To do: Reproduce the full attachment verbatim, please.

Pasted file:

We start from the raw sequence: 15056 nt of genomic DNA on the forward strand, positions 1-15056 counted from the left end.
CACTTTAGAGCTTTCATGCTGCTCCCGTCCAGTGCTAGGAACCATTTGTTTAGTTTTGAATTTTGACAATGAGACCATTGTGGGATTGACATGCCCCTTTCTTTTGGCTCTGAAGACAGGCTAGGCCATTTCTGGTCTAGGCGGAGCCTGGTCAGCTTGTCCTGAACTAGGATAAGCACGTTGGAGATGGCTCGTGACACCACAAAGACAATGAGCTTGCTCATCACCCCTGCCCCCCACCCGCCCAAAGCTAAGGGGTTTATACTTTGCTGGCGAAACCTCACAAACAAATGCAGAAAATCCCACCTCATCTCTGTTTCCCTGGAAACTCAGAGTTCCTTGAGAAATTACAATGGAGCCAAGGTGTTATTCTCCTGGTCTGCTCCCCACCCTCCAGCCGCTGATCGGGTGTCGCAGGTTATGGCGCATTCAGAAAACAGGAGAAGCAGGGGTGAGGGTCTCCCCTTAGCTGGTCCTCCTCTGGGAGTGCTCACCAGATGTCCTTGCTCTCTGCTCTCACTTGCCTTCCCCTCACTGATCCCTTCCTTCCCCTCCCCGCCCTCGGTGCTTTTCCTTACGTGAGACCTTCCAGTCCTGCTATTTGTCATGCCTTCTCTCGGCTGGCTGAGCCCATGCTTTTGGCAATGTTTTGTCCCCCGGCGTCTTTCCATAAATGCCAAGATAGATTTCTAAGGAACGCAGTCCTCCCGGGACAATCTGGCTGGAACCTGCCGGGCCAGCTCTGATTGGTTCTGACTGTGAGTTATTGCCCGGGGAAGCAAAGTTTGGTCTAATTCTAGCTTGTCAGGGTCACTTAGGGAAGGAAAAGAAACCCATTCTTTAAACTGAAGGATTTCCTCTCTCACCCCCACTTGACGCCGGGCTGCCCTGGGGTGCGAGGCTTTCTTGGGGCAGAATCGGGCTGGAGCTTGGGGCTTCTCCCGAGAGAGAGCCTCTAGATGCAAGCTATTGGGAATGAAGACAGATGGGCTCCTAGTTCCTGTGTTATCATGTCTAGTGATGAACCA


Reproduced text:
We start from the raw sequence: 15056 nt of genomic DNA on the forward strand, positions 1-15056 counted from the left end.
CACTTTAGAGCTTTCATGCTGCTCCCGTCCAGTGCTAGGAACCATTTGTTTAGTTTTGAATTTTGACAATGAGACCATTGTGGGATTGACATGCCCCTTTCTTTTGGCTCTGAAGACAGGCTAGGCCATTTCTGGTCTAGGCGGAGCCTGGTCAGCTTGTCCTGAACTAGGATAAGCACGTTGGAGATGGCTCGTGACACCACAAAGACAATGAGCTTGCTCATCACCCCTGCCCCCCACCCGCCCAAAGCTAAGGGGTTTATACTTTGCTGGCGAAACCTCACAAACAAATGCAGAAAATCCCACCTCATCTCTGTTTCCCTGGAAACTCAGAGTTCCTTGAGAAATTACAATGGAGCCAAGGTGTTATTCTCCTGGTCTGCTCCCCACCCTCCAGCCGCTGATCGGGTGTCGCAGGTTATGGCGCATTCAGAAAACAGGAGAAGCAGGGGTGAGGGTCTCCCCTTAGCTGGTCCTCCTCTGGGAGTGCTCACCAGATGTCCTTGCTCTCTGCTCTCACTTGCCTTCCCCTCACTGATCCCTTCCTTCCCCTCCCCGCCCTCGGTGCTTTTCCTTACGTGAGACCTTCCAGTCCTGCTATTTGTCATGCCTTCTCTCGGCTGGCTGAGCCCATGCTTTTGGCAATGTTTTGTCCCCCGGCGTCTTTCCATAAATGCCAAGATAGATTTCTAAGGAACGCAGTCCTCCCGGGACAATCTGGCTGGAACCTGCCGGGCCAGCTCTGATTGGTTCTGACTGTGAGTTATTGCCCGGGGAAGCAAAGTTTGGTCTAATTCTAGCTTGTCAGGGTCACTTAGGGAAGGAAAAGAAACCCATTCTTTAAACTGAAGGATTTCCTCTCTCACCCCCACTTGACGCCGGGCTGCCCTGGGGTGCGAGGCTTTCTTGGGGCAGAATCGGGCTGGAGCTTGGGGCTTCTCCCGAGAGAGAGCCTCTAGATGCAAGCTATTGGGAATGAAGACAGATGGGCTCCTAGTTCCTGTGTTATCATGTCTAGTGATGAACCA